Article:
Londoners are the ‘worst pet parents’
YouGov research commissioned by Aquarium Software, into pet insurance in Britain, has revealed significant regional discrepancies when it comes to purchasing pet policies. This has prompted the insurance technologist to query whether a more regionalised approach to pet insurance marketing in Britain is necessary; this could directly address the numbers of people who have never had insurance, or those who only seem to buy cover for their first pet and not for subsequent animals, according to Aquarium.
In a twist to the usual north south divide narrative, London figures are a dog’s dinner, with just 29 percent of pet owners in London having pet insurance, and 49 percent of capital dwellers never having had pet insurance – making London the ‘worst pet parent’ region in Britain. In contrast, nearly half of respondents in the East of England (48%) currently have pet insurance, while the 30 percent who have never had pet insurance there, is the lowest of any region in Britain - making East of England a veritable Eden for poorly pets.
“News that the East of England is double digits above the national average of 38 percent who have pet insurance and 42 percent who never had insurance, was quite a surprise,” said Aquarium Director, Mark Colonnese. “Money is a factor when deciding whether or not to have pet insurance, but a look at the regional GDHI (Gross Disposable Household Income) figures from the Office for National Statistics, shows London has the highest GDHI per head at £25,293 against a national average of £19,106. Undoubtedly, the East of England has some affluent areas of its own, but it would seem from this that money is not the full story and softer drivers also appear to be at play.”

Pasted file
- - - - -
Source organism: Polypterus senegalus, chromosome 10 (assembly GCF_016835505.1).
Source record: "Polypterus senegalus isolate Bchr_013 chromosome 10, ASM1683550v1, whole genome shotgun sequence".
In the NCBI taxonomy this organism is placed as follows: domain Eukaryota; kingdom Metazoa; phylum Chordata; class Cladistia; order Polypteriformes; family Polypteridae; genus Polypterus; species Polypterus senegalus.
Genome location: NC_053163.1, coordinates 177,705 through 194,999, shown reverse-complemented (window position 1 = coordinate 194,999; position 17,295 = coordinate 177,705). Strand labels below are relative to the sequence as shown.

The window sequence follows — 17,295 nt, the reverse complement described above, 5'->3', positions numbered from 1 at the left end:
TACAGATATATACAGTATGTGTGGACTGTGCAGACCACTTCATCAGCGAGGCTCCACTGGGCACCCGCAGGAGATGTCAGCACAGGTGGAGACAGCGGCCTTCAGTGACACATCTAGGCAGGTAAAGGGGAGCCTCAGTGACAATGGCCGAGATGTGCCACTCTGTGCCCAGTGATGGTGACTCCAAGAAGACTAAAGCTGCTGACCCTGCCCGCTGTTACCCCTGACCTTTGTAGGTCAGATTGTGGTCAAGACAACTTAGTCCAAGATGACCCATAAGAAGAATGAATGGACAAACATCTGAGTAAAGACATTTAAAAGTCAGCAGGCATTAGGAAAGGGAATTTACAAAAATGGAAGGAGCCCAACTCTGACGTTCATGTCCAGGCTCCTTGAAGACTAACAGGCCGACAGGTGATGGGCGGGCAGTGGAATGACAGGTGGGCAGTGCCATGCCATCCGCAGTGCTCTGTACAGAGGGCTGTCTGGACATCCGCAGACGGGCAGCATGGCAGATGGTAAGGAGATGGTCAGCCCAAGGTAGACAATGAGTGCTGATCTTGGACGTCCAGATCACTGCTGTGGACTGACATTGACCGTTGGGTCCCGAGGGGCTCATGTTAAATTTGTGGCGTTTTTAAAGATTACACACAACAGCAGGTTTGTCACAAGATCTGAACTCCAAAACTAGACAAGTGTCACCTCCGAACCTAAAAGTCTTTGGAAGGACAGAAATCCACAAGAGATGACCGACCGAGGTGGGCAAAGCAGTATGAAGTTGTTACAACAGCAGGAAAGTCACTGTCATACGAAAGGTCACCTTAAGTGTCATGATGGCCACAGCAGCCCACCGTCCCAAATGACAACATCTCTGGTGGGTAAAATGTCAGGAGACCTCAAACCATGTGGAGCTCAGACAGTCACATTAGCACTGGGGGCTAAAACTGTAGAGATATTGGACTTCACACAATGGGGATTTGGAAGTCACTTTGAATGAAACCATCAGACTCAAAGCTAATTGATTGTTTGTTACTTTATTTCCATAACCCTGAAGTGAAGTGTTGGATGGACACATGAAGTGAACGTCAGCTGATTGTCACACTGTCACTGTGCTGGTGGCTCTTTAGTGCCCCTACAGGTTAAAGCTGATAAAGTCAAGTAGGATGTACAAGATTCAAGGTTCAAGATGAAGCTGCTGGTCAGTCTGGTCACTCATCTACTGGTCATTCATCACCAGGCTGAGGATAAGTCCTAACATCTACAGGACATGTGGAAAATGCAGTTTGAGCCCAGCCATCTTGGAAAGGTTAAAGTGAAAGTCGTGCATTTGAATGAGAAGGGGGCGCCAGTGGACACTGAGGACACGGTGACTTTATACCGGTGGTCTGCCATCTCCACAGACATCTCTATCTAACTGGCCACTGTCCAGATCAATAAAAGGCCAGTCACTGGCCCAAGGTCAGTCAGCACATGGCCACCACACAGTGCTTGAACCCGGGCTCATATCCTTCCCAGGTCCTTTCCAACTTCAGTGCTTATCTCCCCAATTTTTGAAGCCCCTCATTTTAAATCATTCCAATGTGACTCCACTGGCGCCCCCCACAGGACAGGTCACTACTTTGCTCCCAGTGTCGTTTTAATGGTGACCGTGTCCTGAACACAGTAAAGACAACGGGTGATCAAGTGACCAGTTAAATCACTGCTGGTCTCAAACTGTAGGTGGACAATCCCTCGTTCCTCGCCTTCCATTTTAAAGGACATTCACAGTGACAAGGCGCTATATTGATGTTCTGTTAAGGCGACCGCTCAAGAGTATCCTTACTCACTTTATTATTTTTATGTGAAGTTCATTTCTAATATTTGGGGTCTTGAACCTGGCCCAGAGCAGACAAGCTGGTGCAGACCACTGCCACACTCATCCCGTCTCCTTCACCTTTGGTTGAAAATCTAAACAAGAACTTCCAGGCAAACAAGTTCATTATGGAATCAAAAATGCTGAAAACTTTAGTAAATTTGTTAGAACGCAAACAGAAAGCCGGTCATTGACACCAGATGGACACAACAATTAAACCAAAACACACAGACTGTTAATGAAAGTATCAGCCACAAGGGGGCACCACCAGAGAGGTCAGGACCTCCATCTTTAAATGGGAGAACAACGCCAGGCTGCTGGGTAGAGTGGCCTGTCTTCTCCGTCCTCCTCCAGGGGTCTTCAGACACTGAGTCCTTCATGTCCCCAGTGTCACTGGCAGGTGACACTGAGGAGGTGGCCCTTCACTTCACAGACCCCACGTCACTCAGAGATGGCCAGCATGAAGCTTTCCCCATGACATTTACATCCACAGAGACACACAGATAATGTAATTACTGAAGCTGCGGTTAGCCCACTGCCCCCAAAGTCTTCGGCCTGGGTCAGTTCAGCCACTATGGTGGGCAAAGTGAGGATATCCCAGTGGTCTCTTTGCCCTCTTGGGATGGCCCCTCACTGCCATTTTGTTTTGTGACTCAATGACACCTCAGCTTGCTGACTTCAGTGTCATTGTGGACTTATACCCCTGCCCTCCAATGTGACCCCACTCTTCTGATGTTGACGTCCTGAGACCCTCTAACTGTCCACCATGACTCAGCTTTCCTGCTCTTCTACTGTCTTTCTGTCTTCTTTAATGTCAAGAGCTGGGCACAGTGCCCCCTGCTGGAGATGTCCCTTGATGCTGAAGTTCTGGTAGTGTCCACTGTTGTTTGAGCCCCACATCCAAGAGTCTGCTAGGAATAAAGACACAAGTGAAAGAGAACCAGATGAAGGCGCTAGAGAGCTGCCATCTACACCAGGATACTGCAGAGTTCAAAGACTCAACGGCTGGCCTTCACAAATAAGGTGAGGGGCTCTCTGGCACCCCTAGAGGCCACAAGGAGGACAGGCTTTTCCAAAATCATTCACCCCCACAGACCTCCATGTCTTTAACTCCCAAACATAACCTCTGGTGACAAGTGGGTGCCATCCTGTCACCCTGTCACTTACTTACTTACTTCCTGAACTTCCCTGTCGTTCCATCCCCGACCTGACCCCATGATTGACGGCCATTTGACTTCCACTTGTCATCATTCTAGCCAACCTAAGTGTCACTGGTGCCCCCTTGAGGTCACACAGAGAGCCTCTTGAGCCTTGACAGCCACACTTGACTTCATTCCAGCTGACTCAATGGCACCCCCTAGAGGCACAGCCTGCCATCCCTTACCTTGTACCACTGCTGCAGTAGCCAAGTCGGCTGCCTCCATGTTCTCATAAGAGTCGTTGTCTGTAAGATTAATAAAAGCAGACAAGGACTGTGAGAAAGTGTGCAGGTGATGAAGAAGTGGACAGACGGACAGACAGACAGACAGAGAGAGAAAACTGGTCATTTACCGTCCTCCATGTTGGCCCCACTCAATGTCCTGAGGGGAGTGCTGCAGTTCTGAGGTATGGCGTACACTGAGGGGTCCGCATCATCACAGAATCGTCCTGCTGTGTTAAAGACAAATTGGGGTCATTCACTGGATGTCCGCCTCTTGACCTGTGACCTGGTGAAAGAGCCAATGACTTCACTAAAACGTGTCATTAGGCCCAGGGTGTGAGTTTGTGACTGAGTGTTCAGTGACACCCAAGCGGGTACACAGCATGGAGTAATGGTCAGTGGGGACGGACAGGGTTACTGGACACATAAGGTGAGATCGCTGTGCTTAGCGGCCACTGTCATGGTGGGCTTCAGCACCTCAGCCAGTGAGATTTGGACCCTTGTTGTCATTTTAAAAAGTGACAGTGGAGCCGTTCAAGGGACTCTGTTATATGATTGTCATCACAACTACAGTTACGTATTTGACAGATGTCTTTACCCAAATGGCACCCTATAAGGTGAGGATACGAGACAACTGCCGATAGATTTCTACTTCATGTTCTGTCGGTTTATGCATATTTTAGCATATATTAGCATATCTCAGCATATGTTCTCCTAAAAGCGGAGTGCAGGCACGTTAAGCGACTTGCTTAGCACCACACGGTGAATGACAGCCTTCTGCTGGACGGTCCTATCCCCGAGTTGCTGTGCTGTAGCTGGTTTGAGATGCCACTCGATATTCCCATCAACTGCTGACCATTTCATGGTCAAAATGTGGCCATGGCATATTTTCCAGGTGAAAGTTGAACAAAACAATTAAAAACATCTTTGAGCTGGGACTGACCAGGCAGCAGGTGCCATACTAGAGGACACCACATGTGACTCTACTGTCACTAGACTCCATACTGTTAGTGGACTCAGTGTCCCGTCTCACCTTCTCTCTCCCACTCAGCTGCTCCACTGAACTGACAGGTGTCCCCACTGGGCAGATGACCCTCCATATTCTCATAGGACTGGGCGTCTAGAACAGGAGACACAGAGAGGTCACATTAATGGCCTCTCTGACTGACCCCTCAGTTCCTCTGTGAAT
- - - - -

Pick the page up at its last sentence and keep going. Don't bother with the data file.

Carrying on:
Mark believes a more nuanced, regional approach to marketing pet insurance is required, where technology can be a vital tool in helping identify the areas and individuals to target. “Various pieces of recent research point towards highly segmented approach on future pet insurance marketing, with age, postcode, and gender all important factors, but by no means providing the full picture of an individual’s attitudes and wants,” concluded Colonnese.